Ofcom has released a new paper exploring people’s attitudes to offensive language on television and radio.
It discovered that nowadays, viewers and listeners are more likely to tolerate swearing, providing it reflects “real world” situations and is set in the right context. However, they are less tolerant of racist or discriminatory words.
The broadcasting regulator looked at 144 words and 6 offensive physical gestures, to find out which were unacceptable, and why.
“We set and enforce rules to protect viewers and listeners from potentially harmful and offensive content on TV and radio. To do this, it’s essential that we keep up to date with what people find offensive, and what they expect of broadcasters,” explained Tony Close, Ofcom’s director of content standards licensing and enforcement.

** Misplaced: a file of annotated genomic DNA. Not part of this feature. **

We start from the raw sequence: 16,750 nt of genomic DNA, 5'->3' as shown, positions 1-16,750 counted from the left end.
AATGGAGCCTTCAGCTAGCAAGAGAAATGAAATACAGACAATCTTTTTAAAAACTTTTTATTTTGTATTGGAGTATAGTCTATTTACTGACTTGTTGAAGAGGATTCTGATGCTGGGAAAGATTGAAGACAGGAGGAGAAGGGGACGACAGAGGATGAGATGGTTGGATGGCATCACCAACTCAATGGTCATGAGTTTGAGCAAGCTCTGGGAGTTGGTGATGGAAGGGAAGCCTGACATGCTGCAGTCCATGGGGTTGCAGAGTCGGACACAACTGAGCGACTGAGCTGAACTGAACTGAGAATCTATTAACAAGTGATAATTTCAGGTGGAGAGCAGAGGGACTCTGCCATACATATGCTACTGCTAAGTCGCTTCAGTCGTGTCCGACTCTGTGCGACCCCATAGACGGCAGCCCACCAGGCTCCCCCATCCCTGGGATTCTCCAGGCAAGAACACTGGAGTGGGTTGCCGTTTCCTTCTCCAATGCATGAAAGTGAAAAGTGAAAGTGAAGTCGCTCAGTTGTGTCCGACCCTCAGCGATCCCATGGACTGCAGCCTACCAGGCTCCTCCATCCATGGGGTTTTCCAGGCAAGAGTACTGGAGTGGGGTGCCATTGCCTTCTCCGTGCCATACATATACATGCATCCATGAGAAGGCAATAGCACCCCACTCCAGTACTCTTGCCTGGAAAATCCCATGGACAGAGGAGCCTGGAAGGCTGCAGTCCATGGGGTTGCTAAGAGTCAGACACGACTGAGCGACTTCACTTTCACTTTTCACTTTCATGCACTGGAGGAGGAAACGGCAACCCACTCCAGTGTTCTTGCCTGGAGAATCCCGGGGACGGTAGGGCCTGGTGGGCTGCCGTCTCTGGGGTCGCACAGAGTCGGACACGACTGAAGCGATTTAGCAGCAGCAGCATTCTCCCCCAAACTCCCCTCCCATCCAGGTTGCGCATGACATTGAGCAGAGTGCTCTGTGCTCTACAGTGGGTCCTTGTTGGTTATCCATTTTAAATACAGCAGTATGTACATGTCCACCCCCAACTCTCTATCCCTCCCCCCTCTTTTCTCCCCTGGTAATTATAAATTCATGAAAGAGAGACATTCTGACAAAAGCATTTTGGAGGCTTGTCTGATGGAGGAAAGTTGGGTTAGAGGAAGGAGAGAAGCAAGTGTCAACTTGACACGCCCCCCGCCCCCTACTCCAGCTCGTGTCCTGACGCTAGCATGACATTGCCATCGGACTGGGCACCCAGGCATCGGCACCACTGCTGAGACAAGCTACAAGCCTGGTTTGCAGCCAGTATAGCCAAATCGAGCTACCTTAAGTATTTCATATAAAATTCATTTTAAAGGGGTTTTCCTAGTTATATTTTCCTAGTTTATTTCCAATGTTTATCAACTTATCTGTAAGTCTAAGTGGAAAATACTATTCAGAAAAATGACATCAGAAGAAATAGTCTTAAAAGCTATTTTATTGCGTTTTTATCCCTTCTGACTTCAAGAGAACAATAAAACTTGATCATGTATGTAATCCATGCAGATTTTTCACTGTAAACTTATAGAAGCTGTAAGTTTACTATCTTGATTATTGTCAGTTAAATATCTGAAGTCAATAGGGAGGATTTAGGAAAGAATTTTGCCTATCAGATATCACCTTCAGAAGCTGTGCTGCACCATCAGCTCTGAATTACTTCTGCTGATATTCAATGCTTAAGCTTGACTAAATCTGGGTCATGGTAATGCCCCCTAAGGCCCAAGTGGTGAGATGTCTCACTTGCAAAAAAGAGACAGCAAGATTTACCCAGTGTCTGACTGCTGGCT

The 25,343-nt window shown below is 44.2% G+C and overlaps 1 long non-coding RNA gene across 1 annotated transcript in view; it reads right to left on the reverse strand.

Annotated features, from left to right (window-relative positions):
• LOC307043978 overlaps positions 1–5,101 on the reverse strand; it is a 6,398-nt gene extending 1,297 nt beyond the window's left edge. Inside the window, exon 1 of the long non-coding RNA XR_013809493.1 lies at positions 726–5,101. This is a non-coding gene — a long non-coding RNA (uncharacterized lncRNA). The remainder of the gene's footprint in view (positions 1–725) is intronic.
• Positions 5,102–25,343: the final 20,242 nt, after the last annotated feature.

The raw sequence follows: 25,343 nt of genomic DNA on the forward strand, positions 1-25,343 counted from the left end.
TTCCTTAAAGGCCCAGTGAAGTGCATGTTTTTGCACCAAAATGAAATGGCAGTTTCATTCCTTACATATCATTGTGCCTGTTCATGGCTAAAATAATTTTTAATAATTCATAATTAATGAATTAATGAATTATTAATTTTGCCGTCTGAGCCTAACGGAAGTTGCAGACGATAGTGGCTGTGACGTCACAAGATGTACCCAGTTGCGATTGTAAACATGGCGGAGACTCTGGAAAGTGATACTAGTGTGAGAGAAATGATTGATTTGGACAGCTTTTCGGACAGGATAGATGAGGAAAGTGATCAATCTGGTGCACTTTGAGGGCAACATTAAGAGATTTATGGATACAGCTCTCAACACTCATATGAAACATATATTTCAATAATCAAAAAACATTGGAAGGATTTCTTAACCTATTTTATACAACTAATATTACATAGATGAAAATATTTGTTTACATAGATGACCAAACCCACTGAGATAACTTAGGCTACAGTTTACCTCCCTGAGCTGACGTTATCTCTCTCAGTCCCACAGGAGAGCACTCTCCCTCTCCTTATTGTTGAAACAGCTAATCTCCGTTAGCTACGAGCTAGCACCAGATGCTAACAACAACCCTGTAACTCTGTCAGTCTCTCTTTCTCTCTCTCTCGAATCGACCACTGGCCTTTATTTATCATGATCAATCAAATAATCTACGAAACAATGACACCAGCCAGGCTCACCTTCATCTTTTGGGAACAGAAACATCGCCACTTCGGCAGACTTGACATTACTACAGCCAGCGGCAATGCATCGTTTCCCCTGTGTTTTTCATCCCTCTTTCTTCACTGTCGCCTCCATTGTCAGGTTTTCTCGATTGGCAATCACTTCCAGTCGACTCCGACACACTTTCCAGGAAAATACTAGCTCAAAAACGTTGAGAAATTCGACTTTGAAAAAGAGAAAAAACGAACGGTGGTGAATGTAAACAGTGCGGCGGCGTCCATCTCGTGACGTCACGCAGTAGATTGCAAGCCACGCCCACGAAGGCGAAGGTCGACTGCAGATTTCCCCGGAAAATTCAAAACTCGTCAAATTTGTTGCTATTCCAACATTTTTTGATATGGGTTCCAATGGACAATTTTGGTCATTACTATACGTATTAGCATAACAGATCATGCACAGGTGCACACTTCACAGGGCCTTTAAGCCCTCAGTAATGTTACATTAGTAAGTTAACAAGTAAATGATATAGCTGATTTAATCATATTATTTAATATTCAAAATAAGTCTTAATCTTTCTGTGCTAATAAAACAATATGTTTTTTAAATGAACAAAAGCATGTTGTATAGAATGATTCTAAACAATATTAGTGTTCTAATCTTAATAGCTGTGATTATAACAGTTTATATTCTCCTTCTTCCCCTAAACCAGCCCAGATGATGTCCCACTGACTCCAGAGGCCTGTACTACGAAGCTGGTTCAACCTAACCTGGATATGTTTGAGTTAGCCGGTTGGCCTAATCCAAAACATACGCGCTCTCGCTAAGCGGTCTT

“These findings will help us strike a balance between protecting audiences from unjustified offence, especially before the watershed, and allowing broadcasters to reflect the real world.”
Racist and discriminatory language was viewed as the most unacceptable overall, with those words viewed as derogatory, discriminatory and insulting.
Sexual terms were seen in a similar way to the stronger swear words and were viewed as distasteful and often unnecessary, but were more acceptable if used post watershed.
The research also looked at the method of bleeping out offensive language. Those questioned said that they could often understand which word was being substituted, so the effect was unnecessary.
When looking at radio, researchers found that offensive language was generally viewed as more problematic than on television.
Those questioned said they regarded radio as a “more intimate medium”.
The study used an online survey of 127 people, focus groups and in-depth interviews of 72 participants.